Why you can’t diagnose a lesion based on a single CT slice

I was just commenting on a lesion posted on twitter and I thought this would make a good blog post. @Vitaltooth posted this image, a single slice from a CT scan.

54/M c.o of Swelling in Lft Lower Facial Region since 2 weeks. Axial CT scan of Pt revealed ………

Let’s list what we can tell from this image and then what I would like know but can’t tell because it’s just a single slice.

What I can tell:

It’s a well-defined, hypodense lesion expanding largely lingually, thining and perforating the lingual cortex.

What I would like to see from the CT scan but can’t tell definitively from this one slice:

Is there also thinning, expansion, perforation of the buccal cortex in another slice? Is there a definite sign of cortication anywhere? Are the internal hyperdensities calcifications or are they wispy septae. Does it resorb some of the root? I think so, but can’t say for sure.

Although this slice presumably shows the largest axial dimension of the lesion, you can’t see much or any of the part of the margin that might clue you in to whether or not it is corticated. I would also like to see a thick sagittal slice or the reconstructed pano to get an impression of the margin – whether it is corticated or not.

Anyway, I still bit the bullet and started throwing out possible diagnoses. So I’ll take you through my thought process.

My first, gut impression was aneurysmal bone cyst, but those are rare over 30. Similar to that is a giant cell lesion, since he’s over 50 you have to think Brown’s tumor of hyperparathyroidism if you are thinking giant cell. If we take the hyperdensities to be internal calcifications, CEOT fits the patient demographics. But we could consider the more common epithelial odontogenic tumor – ameloblastoma. Another impression was that of a hemangiom or vascular malformation. If I could tell whether or not it was associated with canal, it would give more or less weight to that diagnosis. Final differential – Ameloblastoma, CEOT, hemangioma, giant cell tumor (check for hyperparathyroidism).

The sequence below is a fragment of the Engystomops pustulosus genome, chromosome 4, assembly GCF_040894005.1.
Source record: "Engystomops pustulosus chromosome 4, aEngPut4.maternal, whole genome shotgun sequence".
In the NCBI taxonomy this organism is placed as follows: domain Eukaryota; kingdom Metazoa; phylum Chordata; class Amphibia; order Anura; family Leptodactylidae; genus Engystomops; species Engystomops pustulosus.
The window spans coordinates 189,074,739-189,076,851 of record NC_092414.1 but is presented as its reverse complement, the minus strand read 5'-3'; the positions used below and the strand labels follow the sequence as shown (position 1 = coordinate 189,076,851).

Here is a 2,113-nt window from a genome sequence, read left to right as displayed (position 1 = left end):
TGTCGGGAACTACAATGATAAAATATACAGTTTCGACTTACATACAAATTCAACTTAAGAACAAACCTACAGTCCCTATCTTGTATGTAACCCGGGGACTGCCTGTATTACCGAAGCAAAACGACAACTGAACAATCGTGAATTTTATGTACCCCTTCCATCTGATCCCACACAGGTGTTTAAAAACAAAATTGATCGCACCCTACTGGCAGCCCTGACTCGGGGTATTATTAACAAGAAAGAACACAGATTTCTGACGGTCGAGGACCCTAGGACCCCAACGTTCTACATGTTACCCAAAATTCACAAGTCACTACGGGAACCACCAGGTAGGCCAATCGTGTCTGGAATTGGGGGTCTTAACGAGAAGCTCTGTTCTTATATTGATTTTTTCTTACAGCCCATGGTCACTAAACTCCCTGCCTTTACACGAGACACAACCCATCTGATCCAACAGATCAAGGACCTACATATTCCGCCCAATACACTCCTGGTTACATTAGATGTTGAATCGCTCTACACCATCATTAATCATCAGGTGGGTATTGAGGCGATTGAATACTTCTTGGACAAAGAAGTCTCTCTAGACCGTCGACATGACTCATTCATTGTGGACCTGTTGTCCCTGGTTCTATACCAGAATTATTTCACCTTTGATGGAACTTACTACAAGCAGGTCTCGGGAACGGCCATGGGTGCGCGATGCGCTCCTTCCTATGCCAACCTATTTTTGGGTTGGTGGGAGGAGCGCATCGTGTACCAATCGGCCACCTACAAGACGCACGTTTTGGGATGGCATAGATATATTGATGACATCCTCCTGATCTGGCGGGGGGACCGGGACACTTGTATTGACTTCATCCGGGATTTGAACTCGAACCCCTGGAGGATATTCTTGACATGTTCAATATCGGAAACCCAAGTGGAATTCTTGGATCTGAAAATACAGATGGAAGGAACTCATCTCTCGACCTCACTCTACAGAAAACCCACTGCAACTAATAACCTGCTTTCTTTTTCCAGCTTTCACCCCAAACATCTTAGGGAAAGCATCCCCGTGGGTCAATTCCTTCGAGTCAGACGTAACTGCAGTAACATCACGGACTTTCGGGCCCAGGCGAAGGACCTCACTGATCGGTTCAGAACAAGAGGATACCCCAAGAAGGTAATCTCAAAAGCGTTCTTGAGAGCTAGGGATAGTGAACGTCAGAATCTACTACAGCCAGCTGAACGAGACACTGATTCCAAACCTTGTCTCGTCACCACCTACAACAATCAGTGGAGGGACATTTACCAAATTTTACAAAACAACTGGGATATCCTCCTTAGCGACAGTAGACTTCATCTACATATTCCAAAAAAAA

So I hope that shows why you should never do what I did and attempt to diagnose from a single slice. You are limited to a small fraction of the information that is available to you if you have the entire dataset. I still don’t know what the final diagnosis was. When I find out, I’ll come back and update this. We’ll see if I was close at all or if I should have followed more convention wisdom by not attempting to diagnose from a single slice.

7-9-15 Update: This was a hemangioma. My first gut instinct was aneurysmal bone cyst, but that doesn’t really fit here. My second was hemangioma. Should have gone with the gut, thought I still had it third on my list… not bad for a single slice with so many unanswered questions.

Hemangiomas are arguably the lesion we should be most wary about. You may have seen the facebook post going around recently about a patient who died from blood loss when a dentist cut into one of these. They are a benign proliferation of blood vessels and they are very prone to bleed… a lot. Frequently requiring therapeutic embolization by an interventional radiologist.

Leave a Reply

Your email address will not be published. Required fields are marked *